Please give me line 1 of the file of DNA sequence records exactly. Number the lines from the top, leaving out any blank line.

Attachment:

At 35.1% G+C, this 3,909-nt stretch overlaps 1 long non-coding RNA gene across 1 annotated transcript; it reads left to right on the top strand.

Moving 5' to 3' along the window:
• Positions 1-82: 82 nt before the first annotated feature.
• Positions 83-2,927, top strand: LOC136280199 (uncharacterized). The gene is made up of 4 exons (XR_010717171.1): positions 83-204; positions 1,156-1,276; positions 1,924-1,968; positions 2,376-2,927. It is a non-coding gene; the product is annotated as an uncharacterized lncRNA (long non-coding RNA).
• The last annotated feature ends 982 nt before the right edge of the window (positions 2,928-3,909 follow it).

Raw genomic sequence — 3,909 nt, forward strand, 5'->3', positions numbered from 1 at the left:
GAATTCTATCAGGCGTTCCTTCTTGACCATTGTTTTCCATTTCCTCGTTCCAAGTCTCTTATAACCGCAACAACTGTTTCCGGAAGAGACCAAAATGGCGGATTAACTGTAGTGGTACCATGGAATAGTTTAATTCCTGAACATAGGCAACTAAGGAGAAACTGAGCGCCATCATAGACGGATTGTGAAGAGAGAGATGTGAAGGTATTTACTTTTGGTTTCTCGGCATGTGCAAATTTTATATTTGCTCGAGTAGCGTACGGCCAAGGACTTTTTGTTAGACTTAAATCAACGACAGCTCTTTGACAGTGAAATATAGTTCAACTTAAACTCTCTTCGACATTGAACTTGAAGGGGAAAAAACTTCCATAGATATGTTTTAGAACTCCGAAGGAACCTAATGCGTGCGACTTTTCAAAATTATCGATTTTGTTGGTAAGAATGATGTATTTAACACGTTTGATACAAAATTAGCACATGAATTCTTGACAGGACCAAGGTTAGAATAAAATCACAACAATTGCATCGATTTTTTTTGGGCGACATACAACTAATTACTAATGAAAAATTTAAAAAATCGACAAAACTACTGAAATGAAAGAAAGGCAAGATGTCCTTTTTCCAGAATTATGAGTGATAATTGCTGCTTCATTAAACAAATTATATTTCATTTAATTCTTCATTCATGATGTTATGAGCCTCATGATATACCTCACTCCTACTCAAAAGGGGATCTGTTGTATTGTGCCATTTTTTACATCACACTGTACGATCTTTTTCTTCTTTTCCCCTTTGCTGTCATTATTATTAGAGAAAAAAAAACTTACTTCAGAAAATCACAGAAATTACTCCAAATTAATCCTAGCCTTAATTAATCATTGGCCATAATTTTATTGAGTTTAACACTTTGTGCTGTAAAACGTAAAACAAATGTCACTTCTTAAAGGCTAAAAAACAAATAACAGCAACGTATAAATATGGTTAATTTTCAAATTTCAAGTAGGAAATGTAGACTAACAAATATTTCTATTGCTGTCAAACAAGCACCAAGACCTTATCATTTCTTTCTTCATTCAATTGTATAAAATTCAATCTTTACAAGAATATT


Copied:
At 35.1% G+C, this 3,909-nt stretch overlaps 1 long non-coding RNA gene across 1 annotated transcript; it reads left to right on the top strand.